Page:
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For ROS Kinetic I know - and I tell others - to just use Ubuntu 16.04. That is what is supported and anything even slightly different risks problems which might be hard to diagnose.

That being said, I do sometimes have older or lower end computers and Ubuntu 16.04 can be sluggish. Has anyone had experience with XUbuntu (https://xubuntu.org) which sounds like as close you can be to 16.04 without being 16.04. And if not that one, any other "lighter weight" linux that you have had excellent success with?


Originally posted by pitosalas on ROS Answers with karma: 628 on 2018-09-03

Post score: 0


Original comments

Comment by l4ncelot on 2018-09-04:
I saw people using arch linux for ROS. But I wouldn't recommend it for beginners.

Comment by gvdhoorn on 2018-09-04:
@l4ncelot: Arch is definitely being used, as is Gentoo and various other distributions that build from source. RHEL, Fedora, SLES and others are also used.

From the phrasing of the question though, I have a feeling that the OP Is asking more about Ubuntu variants/derivatives, hence my answer.

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Has anyone had experience with XUbuntu

While not officially mentioned in the documentation, anything that is an Ubuntu or Debian derivative and is sufficiently close to the "base distribution" it was derived from can probably be used.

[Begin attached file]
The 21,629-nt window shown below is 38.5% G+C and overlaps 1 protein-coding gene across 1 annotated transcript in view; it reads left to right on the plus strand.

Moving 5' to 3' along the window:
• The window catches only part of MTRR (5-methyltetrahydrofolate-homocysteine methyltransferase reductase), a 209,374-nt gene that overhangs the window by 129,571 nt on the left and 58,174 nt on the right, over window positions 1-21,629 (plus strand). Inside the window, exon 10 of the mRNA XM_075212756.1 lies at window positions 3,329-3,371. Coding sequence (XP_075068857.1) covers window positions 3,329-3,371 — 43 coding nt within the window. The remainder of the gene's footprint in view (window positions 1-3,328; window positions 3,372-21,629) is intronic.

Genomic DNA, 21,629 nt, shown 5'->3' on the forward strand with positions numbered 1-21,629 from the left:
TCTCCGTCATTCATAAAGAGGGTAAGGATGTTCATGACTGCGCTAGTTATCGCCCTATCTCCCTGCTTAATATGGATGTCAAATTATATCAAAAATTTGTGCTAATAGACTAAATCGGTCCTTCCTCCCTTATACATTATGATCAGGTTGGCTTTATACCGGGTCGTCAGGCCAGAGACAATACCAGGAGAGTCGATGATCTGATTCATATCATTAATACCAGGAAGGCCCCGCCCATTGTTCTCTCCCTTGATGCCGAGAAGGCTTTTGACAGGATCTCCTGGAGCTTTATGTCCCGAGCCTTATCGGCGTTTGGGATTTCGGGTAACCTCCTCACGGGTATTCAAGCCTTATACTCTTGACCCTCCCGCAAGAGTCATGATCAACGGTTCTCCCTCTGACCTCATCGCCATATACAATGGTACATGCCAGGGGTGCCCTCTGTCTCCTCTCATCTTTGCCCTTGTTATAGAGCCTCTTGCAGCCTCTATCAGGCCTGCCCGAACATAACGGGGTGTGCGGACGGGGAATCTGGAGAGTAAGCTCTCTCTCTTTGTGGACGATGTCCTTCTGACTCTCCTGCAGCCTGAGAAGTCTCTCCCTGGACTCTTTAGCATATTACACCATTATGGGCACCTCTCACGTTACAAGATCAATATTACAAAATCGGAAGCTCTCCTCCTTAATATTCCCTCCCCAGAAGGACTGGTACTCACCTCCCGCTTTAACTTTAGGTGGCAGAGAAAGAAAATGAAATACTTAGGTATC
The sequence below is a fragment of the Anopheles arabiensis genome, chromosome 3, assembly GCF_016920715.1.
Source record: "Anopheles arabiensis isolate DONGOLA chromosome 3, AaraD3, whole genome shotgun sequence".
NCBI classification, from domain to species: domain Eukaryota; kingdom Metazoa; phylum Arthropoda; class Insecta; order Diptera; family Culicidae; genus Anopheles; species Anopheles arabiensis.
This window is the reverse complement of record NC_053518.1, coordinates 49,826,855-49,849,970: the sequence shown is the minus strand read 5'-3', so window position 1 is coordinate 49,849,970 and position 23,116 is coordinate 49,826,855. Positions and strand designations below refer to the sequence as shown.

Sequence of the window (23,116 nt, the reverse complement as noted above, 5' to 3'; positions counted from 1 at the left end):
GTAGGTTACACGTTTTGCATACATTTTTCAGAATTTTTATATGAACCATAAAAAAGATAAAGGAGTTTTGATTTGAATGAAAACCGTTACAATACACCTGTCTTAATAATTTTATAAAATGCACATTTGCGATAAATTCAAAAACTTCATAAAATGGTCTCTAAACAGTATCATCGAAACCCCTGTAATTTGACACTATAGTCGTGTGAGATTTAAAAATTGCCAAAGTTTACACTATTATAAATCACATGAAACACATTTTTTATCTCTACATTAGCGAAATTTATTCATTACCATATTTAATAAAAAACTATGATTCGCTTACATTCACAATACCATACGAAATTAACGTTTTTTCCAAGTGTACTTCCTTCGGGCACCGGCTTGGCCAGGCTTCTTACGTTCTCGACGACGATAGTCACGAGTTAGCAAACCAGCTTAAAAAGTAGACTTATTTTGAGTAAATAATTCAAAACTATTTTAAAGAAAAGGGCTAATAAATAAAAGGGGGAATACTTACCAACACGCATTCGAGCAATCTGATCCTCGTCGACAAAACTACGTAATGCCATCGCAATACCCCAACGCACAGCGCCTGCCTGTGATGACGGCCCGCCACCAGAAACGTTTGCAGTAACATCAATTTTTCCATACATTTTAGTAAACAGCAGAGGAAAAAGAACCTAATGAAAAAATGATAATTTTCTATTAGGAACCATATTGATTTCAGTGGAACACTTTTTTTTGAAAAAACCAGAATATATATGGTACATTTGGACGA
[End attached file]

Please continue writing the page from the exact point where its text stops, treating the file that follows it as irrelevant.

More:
I write "probably" because it of course depends on how extensive the derivative has changed file system layout, packages included and whether they've retained compatibility with upstream packages. The choice of desktop environment can also influence this (ie: a KDE variant will start pulling in GTK / Gnome dependencies if pkgs require that).

One example fi is Elementary OS: its releases are derived from regular Ubuntu releases (ie: 14.04 and 16.04). First an ROS_OS_OVERRIDE was needed, but with Elementary detection added to rospkg that is no longer needed and it is correctly detected as an Ubuntu derivative (and gets treated as such).

Xubuntu is much closer to Ubuntu than other derivatives, and should work.

For ROS Kinetic I know - and I tell others - to just use Ubuntu 16.04. That is what is supported and anything even slightly different risks problems which might be hard to diagnose.

This is of course personal, but I think you're being overcautious here: if there are binary packages available for your OS (or a derivative), try them. If not, try a from source build. Either things work or they don't.

I do agree that for newcomers it might be a good idea to first start out on a supported OS. You don't want to have to battle incompatibilities and learn a new software framework at the same time.

Once you get a little more comfortable with things though, you can definitely try out others.


Originally posted by gvdhoorn with karma: 86574 on 2018-09-04

This answer was ACCEPTED on the original site

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